the 2014 Geological Society of America Annual Meeting, Vancouver BC
Above: 2014 GSA Vancouver BC Canada: Centralia College graduate
Michelle Kearns, now of Evergreen State College (left) helps Garret
Marlantes show his poster to Katryn Wiese and Jennifer Leman at a
workshop/discussion session on undergraduate research hosted by the
NAGT (National Assoc. of Geoscience Teachers) and attended by a
representative of the National Science Foundation.
Investigations of Glacier Lake landslide and other landslides near Packwood, Washington
Colleen Suter takes a core of a Douglas-fir atop the Glacier Lake
rockslide deposit while Christina Williams waits to give her break from
the coring. The landslide is one of several young rockslide-debris
avalanches in the southwest Washington Cascade Range near Packwood.
Estimating the age of the oldest tree growing atop the landslide will
help establish a minimum age.
Christina and Colleen slide a straw sleeve over the core as they prepare to extract it from the bit.
The core cooperates and comes out in one piece!
And back at the Centralia College tree-ring lab...
...the cores are untwisted by steaming (if necessary), glued down to pieces of wood lath, and the taped for drying.
When the glue is dry, the tape is removed and the cores are
sanded/polished ending with 2000 grit abrasive paper (the kind use in
autobody finishing). The samples were then blasted with compressed air
to remove any grit.
Colleen examines the annual growth rings of the Glacier Lake trees with a stereomicroscope.
Suter, Colleen; Pringle, Patrick Patrick T.; Schuster, Robert
L., 2013, New environmental and radiocarbon evidence for the ages of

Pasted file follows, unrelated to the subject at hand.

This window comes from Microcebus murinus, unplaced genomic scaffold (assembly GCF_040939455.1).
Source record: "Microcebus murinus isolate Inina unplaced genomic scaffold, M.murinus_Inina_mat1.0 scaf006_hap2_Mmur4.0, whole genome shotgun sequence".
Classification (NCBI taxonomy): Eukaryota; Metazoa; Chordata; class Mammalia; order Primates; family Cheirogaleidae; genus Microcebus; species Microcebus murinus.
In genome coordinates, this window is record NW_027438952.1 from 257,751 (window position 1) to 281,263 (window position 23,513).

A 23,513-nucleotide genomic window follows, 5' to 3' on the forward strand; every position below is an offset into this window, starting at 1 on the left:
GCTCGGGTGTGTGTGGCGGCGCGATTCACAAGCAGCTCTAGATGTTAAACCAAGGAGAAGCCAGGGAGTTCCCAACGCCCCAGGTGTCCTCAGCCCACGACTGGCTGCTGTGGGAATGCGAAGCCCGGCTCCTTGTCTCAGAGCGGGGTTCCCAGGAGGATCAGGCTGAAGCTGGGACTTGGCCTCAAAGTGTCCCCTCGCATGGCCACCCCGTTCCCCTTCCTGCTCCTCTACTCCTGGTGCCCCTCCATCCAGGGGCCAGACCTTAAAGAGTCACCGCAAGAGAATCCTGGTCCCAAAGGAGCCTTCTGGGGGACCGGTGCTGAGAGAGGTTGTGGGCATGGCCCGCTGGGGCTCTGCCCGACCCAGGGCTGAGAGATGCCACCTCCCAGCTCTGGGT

two Holocene landslide-dammed lakes in the southern Washington Cascade
Range, USA [abstract]: Northwest Scientific Association, Annual
Meeting, 84th, p. 78–79.
Colleen and Katie Glew, outgoing President of the Northwest Scientific Association, at the poster session.
Return to the top of the page.
Puzzle of the ~2,300 yr B.P. subfossil trees
We compared the mysteriously similar radiocarbon ages of buried
and/or submerged trees at several sites in, and near the Puget Lowland
and are using tree-ring methods to test possible correlations.
Pringle, Patrick T.; Williams, Christina A., 2013, What geologic
event(s) killed the circa 2,300 yr B.P. submerged or buried subfossil
trees at multiple sites in and near the Puget Lowland, Washington USA?
Northwest Scientific Association, Annual Meeting, 84th, p. 69–70.
Subfossil trees in Woodland Creek near Olympia, Washington are
preserved because they are in the intertidal zone of Henderson Inlet.
The middle tree yielded a radiocarbon age of ~2,300 yr B.P. What killed
Christina Williams discusses the poster with Serrafina Ferri and Megan Walsh of Centralia Washington University.
Christina Williams discusses the poster with David Jordan of Trinity College in BC.
Riding the streetcar in Portland after the opening reception at the NW Science meeting.
2nd Undergraduate Geoscience Research Conference—April 19, 2013 at the University of Puget Sound, Tacoma WA
Colleen Suter and Michelle Kearns attended the conference with Pat
Pringle. Participants were from the University of Puget Sound, Pacific
Lutheran University, University of Washington Tacoma, and Centralia
Colleen Suter discusses her poster with Professor Kena Fox-Dobbs of
the University of Puget Sound Geology Dept. while Michelle Kearns looks
on. Barry Goldstein of UPS at right and Duncan Foley of Pacific
Lutheran University in the background.The conference was held in the science building at the Univer
sity of Puget Sound. Michelle is just beginning a research project
looking at subfossil trees buried ~1,100 years ago in the Puyallup and
White River valleys.
Patrick Pringle, webmaster. Send communications to ppringle 'at' centralia.edu